How coronavirus is disrupting small business

The coronavirus is casting a large shadow over the business world, and many companies, including some U.S. small businesses, are struggling to cope with the financial losses. 

Ben Baltes, cofounder and CEO of Toybox Labs, a 3D printing manufacturer based in Oakland, Calif., told Yahoo Finance’s “The Ticker” the outbreak has disrupted Toybox’s supply chain, pushing production significantly behind schedule. 

“We came off a nice holiday season, and sold out of inventory,” said Baltes. Shortly after the holiday season the coronavirus outbreak hit China, stifling manufacturing and production throughout the country. “We have 600 printers left. Usually we’re shipping around a couple thousand per month so that’s impacting sales quite a bit.”

The toy industry relies heavily on China for its parts, making it particularly vulnerable to manufacturing closures throughout the country. It’s the world’s largest toy maker, responsible for approximately 85% of toys sold in the U.S., according to the Toy Association. And the slowdown in production is putting the toy industry at risk of another year of declining sales. 

“The only thing we can do is hold this out and wait a couple months while this passes,” said Baltes. To slow sales, Toybox scaled back its marketing push, advertising ‘only a fraction’ of where it typically would.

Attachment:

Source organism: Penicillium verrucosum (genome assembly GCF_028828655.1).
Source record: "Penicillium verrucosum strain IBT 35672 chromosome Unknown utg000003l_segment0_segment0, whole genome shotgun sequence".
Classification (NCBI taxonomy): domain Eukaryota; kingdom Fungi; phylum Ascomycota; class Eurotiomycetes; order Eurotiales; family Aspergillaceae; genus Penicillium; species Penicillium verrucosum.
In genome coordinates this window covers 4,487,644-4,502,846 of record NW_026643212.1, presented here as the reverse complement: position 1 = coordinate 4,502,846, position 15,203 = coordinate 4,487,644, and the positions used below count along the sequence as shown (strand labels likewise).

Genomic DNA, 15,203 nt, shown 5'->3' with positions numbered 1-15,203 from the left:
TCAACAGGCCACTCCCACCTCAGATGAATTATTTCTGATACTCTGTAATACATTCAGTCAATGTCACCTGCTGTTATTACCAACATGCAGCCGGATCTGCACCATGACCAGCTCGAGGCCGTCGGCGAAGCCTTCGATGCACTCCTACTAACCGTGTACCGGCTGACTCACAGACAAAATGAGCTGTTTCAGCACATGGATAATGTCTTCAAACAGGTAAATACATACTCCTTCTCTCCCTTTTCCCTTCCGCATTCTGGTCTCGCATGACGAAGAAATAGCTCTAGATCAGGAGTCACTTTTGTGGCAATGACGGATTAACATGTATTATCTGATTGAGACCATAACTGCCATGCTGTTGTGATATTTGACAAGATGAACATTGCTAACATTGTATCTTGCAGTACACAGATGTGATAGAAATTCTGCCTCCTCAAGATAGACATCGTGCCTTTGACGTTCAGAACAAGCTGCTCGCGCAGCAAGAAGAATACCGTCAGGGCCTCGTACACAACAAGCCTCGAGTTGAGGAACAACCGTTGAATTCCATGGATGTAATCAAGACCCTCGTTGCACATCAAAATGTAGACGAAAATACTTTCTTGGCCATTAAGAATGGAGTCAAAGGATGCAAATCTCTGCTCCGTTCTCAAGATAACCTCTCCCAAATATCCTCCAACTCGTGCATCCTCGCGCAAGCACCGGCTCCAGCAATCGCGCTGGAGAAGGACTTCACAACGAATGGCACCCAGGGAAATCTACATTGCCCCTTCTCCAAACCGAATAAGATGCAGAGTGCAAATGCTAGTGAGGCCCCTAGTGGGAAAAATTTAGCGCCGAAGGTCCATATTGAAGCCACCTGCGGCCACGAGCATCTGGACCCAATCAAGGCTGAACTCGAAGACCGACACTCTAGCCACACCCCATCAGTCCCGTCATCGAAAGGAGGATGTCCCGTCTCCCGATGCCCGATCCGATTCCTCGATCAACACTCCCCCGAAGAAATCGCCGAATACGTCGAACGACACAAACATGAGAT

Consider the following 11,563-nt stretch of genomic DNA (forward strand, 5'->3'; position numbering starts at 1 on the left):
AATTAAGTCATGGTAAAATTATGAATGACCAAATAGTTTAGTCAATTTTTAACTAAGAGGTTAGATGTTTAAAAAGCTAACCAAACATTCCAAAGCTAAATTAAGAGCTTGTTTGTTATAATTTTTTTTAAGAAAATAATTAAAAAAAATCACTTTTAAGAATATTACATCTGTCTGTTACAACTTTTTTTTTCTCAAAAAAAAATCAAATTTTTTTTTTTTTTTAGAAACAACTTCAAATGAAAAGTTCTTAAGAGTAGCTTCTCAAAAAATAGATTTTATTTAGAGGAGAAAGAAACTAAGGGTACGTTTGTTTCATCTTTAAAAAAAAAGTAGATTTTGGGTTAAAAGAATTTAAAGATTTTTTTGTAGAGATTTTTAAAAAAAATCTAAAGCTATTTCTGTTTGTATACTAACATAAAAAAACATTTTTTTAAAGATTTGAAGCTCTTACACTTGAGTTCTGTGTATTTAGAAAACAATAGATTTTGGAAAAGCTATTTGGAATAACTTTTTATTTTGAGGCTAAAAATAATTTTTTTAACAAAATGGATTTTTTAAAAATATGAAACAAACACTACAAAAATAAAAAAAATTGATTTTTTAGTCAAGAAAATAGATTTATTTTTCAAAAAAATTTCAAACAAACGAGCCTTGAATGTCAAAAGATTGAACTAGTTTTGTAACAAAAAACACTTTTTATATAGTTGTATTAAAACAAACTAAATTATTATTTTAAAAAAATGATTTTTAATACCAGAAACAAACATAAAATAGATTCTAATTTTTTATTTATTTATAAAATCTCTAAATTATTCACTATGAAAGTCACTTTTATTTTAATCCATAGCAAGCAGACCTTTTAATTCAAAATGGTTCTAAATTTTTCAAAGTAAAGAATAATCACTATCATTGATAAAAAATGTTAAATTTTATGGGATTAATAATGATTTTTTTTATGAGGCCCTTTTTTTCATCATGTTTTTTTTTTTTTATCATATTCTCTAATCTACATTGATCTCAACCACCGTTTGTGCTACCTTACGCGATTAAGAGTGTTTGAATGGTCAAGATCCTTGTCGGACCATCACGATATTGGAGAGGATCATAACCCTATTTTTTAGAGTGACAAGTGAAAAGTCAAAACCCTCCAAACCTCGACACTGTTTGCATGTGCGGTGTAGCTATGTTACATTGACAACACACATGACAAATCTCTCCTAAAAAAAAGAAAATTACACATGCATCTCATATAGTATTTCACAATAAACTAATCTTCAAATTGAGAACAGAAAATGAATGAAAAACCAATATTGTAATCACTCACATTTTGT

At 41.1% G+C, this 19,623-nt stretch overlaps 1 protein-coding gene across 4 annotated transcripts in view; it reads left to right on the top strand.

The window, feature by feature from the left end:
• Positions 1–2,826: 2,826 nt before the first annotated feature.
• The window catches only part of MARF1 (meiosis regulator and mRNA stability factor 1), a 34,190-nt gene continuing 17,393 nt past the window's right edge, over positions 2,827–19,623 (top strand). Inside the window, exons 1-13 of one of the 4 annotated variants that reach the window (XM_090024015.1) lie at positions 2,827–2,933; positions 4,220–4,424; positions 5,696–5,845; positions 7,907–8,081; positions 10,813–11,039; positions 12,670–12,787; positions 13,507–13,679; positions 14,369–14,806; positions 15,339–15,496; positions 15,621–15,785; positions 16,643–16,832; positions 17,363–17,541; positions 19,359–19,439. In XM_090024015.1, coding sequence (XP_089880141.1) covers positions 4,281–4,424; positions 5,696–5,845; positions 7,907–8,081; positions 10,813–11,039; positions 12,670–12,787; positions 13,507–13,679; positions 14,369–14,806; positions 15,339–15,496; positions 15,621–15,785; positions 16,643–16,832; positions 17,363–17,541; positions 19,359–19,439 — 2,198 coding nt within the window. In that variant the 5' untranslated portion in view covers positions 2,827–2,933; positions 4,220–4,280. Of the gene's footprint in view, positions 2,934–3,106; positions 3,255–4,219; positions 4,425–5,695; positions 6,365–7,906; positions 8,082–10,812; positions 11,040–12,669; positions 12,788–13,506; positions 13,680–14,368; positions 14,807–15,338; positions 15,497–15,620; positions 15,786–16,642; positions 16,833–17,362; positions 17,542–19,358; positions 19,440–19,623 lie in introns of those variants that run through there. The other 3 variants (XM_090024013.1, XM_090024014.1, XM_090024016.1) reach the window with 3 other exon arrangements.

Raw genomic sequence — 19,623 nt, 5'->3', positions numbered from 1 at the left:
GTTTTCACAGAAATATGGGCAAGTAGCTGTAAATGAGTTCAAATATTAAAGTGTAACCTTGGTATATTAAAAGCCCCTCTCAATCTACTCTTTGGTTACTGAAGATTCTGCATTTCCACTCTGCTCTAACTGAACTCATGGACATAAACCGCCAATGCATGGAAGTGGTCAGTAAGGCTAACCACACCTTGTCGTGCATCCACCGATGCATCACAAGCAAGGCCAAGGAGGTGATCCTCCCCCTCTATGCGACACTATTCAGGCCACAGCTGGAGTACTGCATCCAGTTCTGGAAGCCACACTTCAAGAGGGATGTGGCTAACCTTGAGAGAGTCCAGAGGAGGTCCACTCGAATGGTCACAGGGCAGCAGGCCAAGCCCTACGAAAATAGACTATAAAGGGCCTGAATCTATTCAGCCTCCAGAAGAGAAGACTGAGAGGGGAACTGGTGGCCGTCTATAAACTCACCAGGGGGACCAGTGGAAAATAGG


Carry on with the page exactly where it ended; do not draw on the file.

In terms of the potential losses from the manufacturing slowdown in China, it’s still a bit early to gauge the full impact. For Toybox, its manufacturing facility reopened its doors Wednesday, but it’s only running at around 70% capacity.

“The impact from the beginning part of the year cascades into other parts of the year. Since our company has been experiencing pretty rapid growth throughout the last couple of years, this is really going to impact our later months quite a bit,” Baltes said.

Toybox Labs’ factory in China resumes production following coronavirus shutdown.

The coronavirus outbreak has raised questions about the U.S.’s reliance on China, and whether businesses should start moving production to other parts of the world.  While it may seem like a good idea, Baltes quickly pointed out that it’s not as easy as it sounds, especially for more complex products that rely on multiple levels of China’s supply chain.

“The issue is that China’s supply chain is very deep, so if we were doing something simple like plastic toys, which we’re not, it would be much easier to move to Vietnam,” he said. “The problem with China is that all the level-two and level-three parts of the supply chain —motors, magnets, steel rods—  that’s all made in China. So if you’re building a product like Toybox which is a 3D printer, it’s much harder to move the supply chain because all of your pieces are going to come from China anyway.”

Seana Smith is the anchor for The Ticker.


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